Washington: Want to know what kind of a person you are? Then, make a query on your Facebook page, as how you use the social networking site can reveal your personality, a new study has claimed.
Researchers at the University of Missouri have developed a new scale that judges people's personality based on how they use the popular social media site.
The scale reveals that those who like high-risk activity tend to update their status, upload photos and interact with friends frequently. While conversely, those who are more reserved tend to merely scroll through Facebook's "news feed", and don't upload photos or actively engage with their friends.
The researchers developed the scale after surveying people about their use of Facebook and having them take a personality test.
Those who leaned toward high-risk activities were labelled as "appetitive," with those who were more reserved in their activities labelled as "aversive." While both personality types use Facebook frequently, a significant difference was found in how each uses the social media site, Heather Shoenberger, who led the study, said.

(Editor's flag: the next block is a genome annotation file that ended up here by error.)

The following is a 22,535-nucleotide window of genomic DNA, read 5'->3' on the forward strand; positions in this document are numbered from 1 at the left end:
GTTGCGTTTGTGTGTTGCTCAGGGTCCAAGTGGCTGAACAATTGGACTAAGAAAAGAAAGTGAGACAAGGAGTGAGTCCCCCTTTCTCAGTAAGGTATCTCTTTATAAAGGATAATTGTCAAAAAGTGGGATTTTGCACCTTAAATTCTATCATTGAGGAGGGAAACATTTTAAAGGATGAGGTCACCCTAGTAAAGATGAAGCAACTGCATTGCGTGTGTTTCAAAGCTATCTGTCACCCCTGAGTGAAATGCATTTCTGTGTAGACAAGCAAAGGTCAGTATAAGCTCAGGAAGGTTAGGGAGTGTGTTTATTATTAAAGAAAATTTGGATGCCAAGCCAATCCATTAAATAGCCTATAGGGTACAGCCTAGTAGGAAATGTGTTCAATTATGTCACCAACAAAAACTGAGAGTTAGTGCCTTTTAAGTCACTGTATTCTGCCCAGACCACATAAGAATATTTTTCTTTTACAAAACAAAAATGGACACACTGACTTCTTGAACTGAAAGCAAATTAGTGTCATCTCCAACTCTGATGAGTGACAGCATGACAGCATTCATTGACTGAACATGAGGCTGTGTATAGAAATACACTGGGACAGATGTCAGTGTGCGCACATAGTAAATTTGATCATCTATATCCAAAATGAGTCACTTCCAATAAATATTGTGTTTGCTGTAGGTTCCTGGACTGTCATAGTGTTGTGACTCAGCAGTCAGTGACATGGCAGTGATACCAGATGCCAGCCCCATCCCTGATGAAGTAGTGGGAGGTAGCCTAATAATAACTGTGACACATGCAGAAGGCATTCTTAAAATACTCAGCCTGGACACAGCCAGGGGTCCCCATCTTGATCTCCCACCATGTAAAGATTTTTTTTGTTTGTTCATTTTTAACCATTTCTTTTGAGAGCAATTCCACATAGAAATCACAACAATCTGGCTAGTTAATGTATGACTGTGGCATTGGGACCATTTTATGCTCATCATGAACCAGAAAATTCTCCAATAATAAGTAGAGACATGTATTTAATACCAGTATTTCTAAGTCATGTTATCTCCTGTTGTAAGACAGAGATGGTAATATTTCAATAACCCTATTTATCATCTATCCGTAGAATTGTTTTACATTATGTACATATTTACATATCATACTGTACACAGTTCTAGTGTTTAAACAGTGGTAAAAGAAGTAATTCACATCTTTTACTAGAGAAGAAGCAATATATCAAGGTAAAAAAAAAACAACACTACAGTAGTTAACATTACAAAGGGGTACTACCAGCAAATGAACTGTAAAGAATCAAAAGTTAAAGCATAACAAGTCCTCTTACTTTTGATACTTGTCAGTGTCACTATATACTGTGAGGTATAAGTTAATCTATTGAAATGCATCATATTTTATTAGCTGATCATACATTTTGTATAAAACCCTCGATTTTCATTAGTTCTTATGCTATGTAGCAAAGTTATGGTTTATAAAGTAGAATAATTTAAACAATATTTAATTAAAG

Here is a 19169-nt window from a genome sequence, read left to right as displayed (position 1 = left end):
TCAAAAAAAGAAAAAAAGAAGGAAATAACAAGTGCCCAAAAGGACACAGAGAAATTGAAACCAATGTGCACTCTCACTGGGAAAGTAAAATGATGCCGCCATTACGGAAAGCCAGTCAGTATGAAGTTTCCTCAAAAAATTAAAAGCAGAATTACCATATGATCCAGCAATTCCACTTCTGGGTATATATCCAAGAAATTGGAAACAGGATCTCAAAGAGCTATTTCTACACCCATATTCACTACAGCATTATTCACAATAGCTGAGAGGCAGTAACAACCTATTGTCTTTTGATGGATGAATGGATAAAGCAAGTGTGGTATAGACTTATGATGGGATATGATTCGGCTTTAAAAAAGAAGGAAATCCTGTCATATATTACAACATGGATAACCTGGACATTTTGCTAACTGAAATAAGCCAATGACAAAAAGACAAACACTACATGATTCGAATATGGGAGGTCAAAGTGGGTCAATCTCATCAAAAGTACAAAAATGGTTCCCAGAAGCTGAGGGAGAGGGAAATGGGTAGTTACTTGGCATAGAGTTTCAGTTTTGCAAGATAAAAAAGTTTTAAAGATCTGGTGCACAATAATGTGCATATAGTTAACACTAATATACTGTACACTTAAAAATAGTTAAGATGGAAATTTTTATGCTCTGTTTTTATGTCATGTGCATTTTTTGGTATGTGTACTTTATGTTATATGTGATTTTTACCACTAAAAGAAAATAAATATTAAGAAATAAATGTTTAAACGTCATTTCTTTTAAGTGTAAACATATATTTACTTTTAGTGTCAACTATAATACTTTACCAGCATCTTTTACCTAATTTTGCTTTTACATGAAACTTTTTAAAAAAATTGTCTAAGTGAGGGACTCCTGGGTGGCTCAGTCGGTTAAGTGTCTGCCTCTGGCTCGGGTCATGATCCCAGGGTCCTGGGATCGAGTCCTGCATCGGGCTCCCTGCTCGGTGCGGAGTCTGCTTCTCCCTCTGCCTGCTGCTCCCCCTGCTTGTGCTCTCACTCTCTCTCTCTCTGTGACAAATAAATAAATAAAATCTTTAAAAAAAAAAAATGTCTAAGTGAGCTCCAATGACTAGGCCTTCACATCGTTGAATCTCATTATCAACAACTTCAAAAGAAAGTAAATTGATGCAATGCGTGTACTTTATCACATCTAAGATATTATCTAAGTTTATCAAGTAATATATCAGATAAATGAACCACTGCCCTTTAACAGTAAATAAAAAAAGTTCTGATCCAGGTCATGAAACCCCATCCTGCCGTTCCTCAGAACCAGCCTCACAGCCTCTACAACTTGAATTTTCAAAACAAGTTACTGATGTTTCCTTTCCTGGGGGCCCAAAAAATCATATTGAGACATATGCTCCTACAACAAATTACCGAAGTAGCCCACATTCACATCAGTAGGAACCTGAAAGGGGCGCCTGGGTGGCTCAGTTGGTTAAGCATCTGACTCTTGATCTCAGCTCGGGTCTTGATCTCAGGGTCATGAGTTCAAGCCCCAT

"If you're highly 'appetitive' or lean toward high-risk activities, you're more likely to want to engage with media that are more exciting, whereas those who are higher in the aversive trait tend to enjoy safer and more predictable media experiences," Shoenberger was quoted as saying by LiveScience.
The scale could help advertisers target online audiences easier, according to Shoenberger.
"I believe this could really help advertisers and certain types of media groups target potential customers with particular ads on social media sites," Shoenberger said.
"Identifying these individuals using the motivation activation measure can give advertisers an advantage over their competitors and bring some order to online advertising."
For example, she says companies that want to target consumers for a high-risk activity should try to determine who is active on Facebook and frequently posting pictures and updating their status.
The findings were presented at the International Communication Association Conference in Phoenix.